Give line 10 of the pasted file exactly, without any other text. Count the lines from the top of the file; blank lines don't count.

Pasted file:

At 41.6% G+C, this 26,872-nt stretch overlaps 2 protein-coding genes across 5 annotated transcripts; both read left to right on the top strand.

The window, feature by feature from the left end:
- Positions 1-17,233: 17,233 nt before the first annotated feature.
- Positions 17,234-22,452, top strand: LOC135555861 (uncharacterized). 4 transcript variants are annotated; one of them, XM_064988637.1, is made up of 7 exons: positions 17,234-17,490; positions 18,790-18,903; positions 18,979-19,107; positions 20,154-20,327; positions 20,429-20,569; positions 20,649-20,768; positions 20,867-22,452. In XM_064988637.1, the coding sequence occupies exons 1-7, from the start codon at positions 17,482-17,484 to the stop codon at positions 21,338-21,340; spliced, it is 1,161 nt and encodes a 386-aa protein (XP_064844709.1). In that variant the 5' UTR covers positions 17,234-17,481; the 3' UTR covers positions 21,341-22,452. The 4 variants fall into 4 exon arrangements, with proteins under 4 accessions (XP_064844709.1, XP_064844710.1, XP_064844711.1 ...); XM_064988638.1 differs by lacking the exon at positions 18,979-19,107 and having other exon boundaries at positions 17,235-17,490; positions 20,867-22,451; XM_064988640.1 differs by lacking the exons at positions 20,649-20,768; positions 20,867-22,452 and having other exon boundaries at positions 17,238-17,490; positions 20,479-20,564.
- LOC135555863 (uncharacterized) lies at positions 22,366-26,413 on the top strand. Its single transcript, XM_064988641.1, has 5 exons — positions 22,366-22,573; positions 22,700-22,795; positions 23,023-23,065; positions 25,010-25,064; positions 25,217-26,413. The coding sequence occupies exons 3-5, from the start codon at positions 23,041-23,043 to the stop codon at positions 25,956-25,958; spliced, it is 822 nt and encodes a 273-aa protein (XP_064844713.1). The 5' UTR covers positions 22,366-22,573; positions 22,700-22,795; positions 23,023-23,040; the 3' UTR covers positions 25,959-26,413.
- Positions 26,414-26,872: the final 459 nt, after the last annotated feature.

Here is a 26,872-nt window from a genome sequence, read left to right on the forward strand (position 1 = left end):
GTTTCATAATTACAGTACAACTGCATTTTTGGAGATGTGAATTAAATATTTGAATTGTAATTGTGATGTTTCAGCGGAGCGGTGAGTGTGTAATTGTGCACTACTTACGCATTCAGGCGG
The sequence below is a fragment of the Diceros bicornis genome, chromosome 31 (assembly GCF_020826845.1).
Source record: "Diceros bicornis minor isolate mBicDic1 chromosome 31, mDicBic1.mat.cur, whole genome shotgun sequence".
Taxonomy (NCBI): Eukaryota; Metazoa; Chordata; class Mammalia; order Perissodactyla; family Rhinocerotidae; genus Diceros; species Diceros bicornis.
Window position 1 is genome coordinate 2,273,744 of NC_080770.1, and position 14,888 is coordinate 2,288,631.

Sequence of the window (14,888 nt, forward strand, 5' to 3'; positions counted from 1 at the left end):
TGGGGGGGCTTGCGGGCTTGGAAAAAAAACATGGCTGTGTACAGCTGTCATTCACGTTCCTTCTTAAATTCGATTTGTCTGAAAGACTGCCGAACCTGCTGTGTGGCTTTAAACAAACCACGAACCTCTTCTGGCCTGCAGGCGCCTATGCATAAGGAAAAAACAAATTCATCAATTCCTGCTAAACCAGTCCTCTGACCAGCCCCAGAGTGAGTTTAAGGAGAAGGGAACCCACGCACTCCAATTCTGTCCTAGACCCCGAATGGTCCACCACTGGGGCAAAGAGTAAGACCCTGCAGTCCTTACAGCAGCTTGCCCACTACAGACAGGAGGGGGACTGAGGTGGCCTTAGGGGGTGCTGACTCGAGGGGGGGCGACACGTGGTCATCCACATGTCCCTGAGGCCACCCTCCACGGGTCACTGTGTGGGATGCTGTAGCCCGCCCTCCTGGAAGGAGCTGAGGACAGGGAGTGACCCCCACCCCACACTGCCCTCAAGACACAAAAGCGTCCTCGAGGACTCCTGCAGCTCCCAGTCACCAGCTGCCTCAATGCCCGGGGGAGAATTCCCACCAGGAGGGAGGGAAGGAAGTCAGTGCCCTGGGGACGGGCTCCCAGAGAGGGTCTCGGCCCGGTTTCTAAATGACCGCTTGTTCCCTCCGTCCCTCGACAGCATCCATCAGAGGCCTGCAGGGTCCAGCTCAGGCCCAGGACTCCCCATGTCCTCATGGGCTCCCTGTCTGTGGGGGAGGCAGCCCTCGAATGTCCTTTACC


Source record: "Diceros bicornis minor isolate mBicDic1 chromosome 31, mDicBic1.mat.cur, whole genome shotgun sequence".